It’s always a strange feeling when delays keep an article from being written for years, more so when those years stretch past the material life of the subject of the article itself. When Colin Wilson’s book Supernatural was republished by Watkins Publishing in 2011 I received a review copy, and intended to use the book as a center point in writing a piece that focused on the possibilities of a wider vision for studying anomalous experiences. Now, the same article becomes something more like a memorandum, as Colin Wilson passed away on December 5th, 2013 after a long struggle with illness.
Wilson’s work has in some way, as you will see repeated in so many memorials for him, inspired nearly every popular writer on the subject of anomalous experience that has grown up since the 1960’s. His books The Outsider (1956) and The Occult: A History are two works which, when encountered by the young and curious, provide an initial spark of recognition that those subtle intimations of something more aren’t just dreamy indulgence, but the seeds for a vast and expansive quest. More than anything, Wilson’s work has been a potent and approachable catalyst to spur seekers of the Mysteries into a deeper engagement with the wide unknown.
In my own life it was The Outsider that catalyzed years of being absorbed in historical esoterica and contemplative works into something contemporary and real. It broke down any naive, youthful barriers between the “mysticism” of the past and what was possible in the seemingly “material” present. Later, when I discovered his book The Occult: A History in a small used book store in Chicago, it had the effect of grounding me again, and showing me the human side of the mytho-poeticially inhuman Magi and Adepti that I’d grown so fond of. At the time I was very interested in the work of Austin Osman Spare, and Wilson’s recounting of an anecdote regarding Spare’s attempt to conjure roses, only to be covered in sewage, was a teaching story I’ll never forget.
When I received Supernatural to review, I was once again given an impetus to reevaluate my understanding of certain assumptions I’d developed in my research. Immersed in the science of psychical research, especially in the contemporary milieu where researchers have had to be so deadly careful in what they say due to the frothing rhetoric of the curmudgeonly skeptical sub-culture, one can get the false sense that small statistical anomalies are the only evidence we have that there is more to existence than a crippling lattice work of rough materia. For Wilson, there were no barriers between the realms of “the outsider,” “the occult,” and “the supernatural.” All of these areas touch on what has come to be called “phenomenological existentialism,” and represent areas of liminality where the seething, unseen forces of existence breach the mundane facade of the supposed materiality of the world, giving brief glimpses of the deeper Mystery.
Supernatural contains chapters on time travel, witchcraft, Spiritualism, ritual magic, vampires, werewolves, psychical research and innumerable other areas that usually remain cordoned off by the tightly guarded borders of sub-cultural specialties, or are dismissed outright without any further consideration. Yet, in Wilson’s hands subjects which seem so easy to dismiss become questions that are not easily answered, and with a storyteller’s firm grasp of anecdotal evidence we are invited to re-weave the threads of wonder which have been cut too quickly by the myopic vision of material progress.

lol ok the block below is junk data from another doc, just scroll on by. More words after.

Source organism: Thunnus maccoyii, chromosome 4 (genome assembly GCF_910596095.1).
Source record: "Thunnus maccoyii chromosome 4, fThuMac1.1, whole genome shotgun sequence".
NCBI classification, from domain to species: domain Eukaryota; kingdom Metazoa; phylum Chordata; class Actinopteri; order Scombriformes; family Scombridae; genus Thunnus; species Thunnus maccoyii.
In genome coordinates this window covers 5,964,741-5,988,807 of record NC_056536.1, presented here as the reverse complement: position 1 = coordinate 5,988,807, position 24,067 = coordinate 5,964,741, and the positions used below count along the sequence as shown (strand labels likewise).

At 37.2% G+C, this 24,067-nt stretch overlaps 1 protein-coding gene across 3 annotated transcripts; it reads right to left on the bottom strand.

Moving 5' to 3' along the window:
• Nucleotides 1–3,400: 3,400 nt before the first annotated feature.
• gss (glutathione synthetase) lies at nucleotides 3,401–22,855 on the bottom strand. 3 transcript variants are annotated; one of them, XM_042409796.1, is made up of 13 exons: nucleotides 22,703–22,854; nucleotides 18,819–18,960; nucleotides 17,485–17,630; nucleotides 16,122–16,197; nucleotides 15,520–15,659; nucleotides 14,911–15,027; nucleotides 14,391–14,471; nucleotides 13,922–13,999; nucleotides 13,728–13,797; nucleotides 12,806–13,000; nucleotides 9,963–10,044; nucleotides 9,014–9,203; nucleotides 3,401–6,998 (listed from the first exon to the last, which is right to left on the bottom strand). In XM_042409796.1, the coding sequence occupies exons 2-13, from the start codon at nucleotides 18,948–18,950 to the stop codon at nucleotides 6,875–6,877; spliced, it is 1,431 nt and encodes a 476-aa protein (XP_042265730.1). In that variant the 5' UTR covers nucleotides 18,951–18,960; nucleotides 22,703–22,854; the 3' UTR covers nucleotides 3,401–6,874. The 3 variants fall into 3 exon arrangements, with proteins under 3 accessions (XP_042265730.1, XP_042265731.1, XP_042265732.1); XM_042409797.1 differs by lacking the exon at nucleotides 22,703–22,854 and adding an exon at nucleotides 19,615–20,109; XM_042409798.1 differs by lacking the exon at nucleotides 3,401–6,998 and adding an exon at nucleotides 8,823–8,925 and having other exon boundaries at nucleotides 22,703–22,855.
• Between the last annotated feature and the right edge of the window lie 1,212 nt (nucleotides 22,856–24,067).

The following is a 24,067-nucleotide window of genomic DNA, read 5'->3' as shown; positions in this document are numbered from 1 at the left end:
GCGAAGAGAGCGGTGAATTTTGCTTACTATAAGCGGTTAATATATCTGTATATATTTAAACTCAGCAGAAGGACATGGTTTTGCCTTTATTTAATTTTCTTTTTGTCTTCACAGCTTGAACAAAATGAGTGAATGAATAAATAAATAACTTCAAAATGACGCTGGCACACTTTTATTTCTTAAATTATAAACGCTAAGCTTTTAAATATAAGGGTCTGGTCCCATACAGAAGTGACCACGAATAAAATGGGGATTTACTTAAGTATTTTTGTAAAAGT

With all of this, and with a bibliography of books that goes well beyond 40 individual works, one might think that it is his prolific output that makes him worthy of remembrance. However, I have found that more than anything he wrote, it was the ambient presence of the man himself that provides the true core of inspiration. For those who knew him, his generosity, curiosity and openness remains the subject that spurs the most reflection, and it is this quality of the man himself, reflected in his works, that truly catalyzes those who encounter them to go further in their own individual quests.
This is the invitation from the outsider, and this is what should be remembered and embraced by those of us still walking this waking world in his absence more than anything that he wrote. Research and writing are born to be put to the flames, and only the presence of a truly open heart remains when all is said and done, and an open heart is all that really matters in the end for any of us looking into the Mystery. This is something that the skeptical sub-culture so often misses when it stares at the chewing gum traces left on the bottom of the seats in this phenomenological theatre we call reality. They want to know what flavor is left in the soda soaked popcorn on the floor, rather than holding the hand of the Other, the Lover, and smiling at the fact that we are all invoking the Mystery of life together whatever the reality is behind anomalous experience.